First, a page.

Could you eat a diet consisting of only local food? Im not talking about the food you buy in a local store. I mean truly local, seasonal food direct from a farm or food producer? Well that’s what Lisa Fingleton asked herself and set about doing over 3 years ago……
Tell us a little about you:
I am an artist, writer and grower. I live with my partner Rena Blake on an organic farm near the sea in Ballybunion. I am passionate about eating local food and the power of communities to live sustainably in harmony with nature.
How did the 30 day local food project come about?
One day I bought a BLT sandwich in a petrol station and I couldn’t believe that there were over 40 listed ingredients from all over the world including such things as Diglycerides of Fatty Acids, xanthan gum, emulsifier and stabilisers.
I started to think about the journey of a sandwich and where all these ingredients come from. It felt like this sandwich connected me to so many places, people, plants and animals from all over the planet. I started to think about the energy needed to bring this sandwich to me; all the electricity, fuel and water. It makes me sad that food, which lands on our plate, has travelled thousands of miles just to be eaten by us. I had been to Borneo and seen the destruction of the rainforest with palm oil plantations and here was palm oil in my sandwich.
I learned a lot from that BLT. It made me question if there is really any such a thing as ‘cheap food’? Someone, somewhere is paying the price in terms of poor conditions for workers, crowded conditions for battery hens or health implications for the consumers of processed foods.
I am concerned about the fact that we are importing so much of our food and losing the capacity to be self sufficient, despite what we know about climate change and carbon footprint. According to Eurostats 2016 “Only 1% of Irish farms grow vegetables, the lowest in the EU” (Agriland headline)
Rather than getting bogged down in doing nothing, I started the 30 Day Local Food Challenge, encouraging people to eat local food for the month September each year. We ate only ingredients grown on the island of Ireland so that meant doing without imported goods such as sugar, bananas, chocolate and other luxuries to which we have become accustomed! It’s a great way to eat good food, support local food producers and become more sustainable and resilient. Groups around the country started inviting me to give talks and workshops on eating local food. It wasn’t possible to meet everyone, so I decided to write a book that could share the learning. Afterall I am based in North Kerry, the home of writing, so why not write a book?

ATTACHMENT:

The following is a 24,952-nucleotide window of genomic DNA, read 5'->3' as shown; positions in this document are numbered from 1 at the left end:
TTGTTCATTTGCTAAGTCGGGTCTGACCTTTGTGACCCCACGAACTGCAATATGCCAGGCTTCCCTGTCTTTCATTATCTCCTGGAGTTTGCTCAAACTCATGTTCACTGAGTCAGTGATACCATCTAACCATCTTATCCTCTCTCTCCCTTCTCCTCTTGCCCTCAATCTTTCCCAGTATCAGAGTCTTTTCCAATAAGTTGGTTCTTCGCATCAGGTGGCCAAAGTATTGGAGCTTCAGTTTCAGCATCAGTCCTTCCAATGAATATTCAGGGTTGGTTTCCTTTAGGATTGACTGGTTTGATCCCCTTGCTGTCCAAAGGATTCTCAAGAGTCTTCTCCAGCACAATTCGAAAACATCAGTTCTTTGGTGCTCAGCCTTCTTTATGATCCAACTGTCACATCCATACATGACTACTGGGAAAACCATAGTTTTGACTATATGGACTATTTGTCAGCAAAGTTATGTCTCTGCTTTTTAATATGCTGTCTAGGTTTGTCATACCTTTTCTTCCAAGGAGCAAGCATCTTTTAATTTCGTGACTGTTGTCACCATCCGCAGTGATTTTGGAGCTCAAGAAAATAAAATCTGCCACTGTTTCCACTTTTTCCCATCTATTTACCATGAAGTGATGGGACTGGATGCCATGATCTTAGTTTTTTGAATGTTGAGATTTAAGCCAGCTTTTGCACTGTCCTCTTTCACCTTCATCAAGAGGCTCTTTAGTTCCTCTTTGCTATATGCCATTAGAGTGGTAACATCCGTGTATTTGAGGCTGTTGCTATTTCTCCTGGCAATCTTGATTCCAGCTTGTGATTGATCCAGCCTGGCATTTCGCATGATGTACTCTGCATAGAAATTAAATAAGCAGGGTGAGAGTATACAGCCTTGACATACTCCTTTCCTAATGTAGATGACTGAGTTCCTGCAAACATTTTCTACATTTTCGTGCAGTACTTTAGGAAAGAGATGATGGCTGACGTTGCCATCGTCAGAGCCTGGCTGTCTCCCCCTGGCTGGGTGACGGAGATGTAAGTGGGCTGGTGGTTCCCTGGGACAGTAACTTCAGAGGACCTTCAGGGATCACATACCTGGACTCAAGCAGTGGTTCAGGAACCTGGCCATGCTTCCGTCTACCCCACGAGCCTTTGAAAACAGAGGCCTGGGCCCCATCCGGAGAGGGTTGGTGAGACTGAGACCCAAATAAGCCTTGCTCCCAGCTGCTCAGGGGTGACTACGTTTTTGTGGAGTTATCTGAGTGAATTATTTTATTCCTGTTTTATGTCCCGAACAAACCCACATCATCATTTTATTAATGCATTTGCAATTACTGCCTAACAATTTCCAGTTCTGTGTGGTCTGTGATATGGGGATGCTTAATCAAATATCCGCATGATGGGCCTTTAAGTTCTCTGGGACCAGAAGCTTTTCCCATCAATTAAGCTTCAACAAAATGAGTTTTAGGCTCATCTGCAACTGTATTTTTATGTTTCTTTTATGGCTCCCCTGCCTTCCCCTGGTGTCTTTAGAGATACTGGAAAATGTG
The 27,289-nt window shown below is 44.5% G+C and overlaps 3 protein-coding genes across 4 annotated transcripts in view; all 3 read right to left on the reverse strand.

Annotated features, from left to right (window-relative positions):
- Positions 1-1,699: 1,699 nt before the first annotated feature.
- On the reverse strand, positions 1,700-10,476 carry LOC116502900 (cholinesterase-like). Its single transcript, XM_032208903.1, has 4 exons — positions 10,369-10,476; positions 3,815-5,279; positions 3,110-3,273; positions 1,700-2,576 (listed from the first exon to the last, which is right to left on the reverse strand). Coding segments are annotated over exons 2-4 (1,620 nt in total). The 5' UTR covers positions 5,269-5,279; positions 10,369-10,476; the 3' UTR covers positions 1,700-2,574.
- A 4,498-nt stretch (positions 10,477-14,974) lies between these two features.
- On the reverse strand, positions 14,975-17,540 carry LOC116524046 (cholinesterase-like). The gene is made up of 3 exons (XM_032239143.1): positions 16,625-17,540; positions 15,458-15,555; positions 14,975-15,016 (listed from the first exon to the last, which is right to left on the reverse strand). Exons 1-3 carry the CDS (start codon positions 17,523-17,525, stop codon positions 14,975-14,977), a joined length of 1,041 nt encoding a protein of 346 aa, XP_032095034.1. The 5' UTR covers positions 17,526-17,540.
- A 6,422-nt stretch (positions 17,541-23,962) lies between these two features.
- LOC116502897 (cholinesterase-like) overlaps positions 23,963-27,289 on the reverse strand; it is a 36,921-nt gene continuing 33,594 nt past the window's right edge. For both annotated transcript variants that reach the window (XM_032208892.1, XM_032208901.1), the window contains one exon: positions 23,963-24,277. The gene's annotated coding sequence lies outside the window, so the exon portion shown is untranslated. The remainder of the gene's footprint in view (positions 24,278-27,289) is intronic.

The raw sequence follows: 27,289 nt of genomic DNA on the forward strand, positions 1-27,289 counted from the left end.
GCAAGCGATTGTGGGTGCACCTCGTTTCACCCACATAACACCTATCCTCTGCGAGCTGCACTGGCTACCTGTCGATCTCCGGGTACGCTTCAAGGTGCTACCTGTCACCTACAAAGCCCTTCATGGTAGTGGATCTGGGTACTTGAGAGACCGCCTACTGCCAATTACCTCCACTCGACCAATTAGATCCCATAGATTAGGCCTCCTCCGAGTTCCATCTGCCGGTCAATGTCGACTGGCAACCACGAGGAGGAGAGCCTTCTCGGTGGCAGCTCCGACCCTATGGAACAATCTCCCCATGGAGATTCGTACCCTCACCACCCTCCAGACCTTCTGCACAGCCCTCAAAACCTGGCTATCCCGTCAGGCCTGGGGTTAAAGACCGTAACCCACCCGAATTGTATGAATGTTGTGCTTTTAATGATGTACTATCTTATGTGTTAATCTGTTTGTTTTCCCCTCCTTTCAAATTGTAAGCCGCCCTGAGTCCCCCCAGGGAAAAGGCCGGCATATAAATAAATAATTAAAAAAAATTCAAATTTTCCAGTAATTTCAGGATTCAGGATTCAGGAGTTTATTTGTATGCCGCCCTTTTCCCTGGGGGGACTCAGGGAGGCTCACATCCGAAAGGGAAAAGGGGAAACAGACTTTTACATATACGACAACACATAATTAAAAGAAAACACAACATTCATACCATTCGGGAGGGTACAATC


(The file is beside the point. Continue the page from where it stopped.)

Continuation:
How does it work, what’s involved?
Really its about building community resilience and taking action around food sovereignty and climate change:
Read an in depth description by Lisa here:
What was the biggest challenge you and others have faced on this journey?
On a personal level I didn’t realise how much I was addicted to sugar. That was by far the biggest challenge. For me it was much easier when I was at home because we grow all our own fruit and vegetables. If you are relying on ‘convenience’ stores it is far from convenient as almost every single product is imported. I think it is eye opening to see how dependent we are on imports. By actually trying to eat local food that becomes really really clear.
Based on your experience, how feasible do you think it is to eat local 365 days of the year?
I think we would need a huge policy and attitude change before we could feed ourselves. After 4 days of snow this year our food was already starting to become an issue and you could literally see this on the shelves. The reality is that only ‘1% of our farms grow vegetable, the lowest in the EU’ (Eurostats 2016- Agriland heading) so we simply do not grow food. If we made it public policy that all food served in schools and hospitals had to be sourced from organic farms within a local radius that would have an immediate and radical impact (like it did in Copenhagen)
What was the most enjoyable part of the 30 day challenge?
The generosity of other people was astonishing and their enthusiasm for getting involved.
You’ve recently published a book sharing your story and that of the 30 day local food challenge…what can people expect?
I did the first 30 day local food project in 2015 because I was shocked at how little vegetables we were growing in Ireland and want to highlight a simple action we could take. I think it’s important to take action rather than becoming immobilised by fear or a sense of despair. As Mahatma Gandhi says – we must be the change we wish to see in the world. I am delighted the book will be launched at the Listowel Food Fair. The book explores the power of growing and eating local food. Incorporating drawings, photography and text, the book is the culmination of three years of work. It has lots of ideas for action.
At foodture, we use the term food citizens, what does food citizenship mean to you?
Having a shared sense of vision and common purpose. Being willing to rise above ego and concern for ourselves and being more concerned about the bigger picture.
What advice do you have for citizens starting their own journey reconnecting with food and farmers?
Think LOAF (Support local, organic, animal friendly and fair trade) where you can. Grow your own food or support others who do. Link in with others through growing groups and allotments. Share learning and enjoy being in nature